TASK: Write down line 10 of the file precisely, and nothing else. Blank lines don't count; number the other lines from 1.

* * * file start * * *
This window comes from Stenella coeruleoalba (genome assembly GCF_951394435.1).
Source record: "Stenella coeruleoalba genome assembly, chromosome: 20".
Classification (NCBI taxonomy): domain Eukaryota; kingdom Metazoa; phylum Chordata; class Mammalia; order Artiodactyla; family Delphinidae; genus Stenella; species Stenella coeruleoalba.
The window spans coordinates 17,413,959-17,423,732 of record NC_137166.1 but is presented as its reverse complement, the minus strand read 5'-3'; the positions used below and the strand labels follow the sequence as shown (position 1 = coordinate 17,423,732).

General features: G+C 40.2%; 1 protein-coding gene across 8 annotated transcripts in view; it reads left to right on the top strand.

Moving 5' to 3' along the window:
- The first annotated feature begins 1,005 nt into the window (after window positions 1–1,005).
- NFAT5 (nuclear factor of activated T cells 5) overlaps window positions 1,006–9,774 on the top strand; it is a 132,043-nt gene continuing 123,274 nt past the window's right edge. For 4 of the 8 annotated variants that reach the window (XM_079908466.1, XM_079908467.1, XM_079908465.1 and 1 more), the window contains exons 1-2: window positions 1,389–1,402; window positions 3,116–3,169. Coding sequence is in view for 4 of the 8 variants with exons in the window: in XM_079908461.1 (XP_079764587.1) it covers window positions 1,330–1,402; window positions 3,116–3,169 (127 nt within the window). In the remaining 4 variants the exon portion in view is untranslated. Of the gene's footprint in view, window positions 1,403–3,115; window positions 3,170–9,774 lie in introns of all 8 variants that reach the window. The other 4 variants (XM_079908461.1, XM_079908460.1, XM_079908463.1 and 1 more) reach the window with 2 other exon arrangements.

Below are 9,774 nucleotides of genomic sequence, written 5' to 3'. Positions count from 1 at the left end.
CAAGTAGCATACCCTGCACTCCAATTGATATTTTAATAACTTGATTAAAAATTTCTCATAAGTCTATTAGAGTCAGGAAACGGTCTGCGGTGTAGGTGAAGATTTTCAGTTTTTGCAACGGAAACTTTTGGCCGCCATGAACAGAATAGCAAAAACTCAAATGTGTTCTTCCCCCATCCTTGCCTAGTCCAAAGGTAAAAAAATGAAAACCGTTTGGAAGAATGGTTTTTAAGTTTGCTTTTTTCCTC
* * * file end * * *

CAAGTAGCATACCCTGCACTCCAATTGATATTTTAATAACTTGATTAAAAATTTCTCATAAGTCTATTAGAGTCAGGAAACGGTCTGCGGTGTAGGTGAAGATTTTCAGTTTTTGCAACGGAAACTTTTGGCCGCCATGAACAGAATAGCAAAAACTCAAATGTGTTCTTCCCCCATCCTTGCCTAGTCCAAAGGTAAAAAAATGAAAACCGTTTGGAAGAATGGTTTTTAAGTTTGCTTTTTTCCTC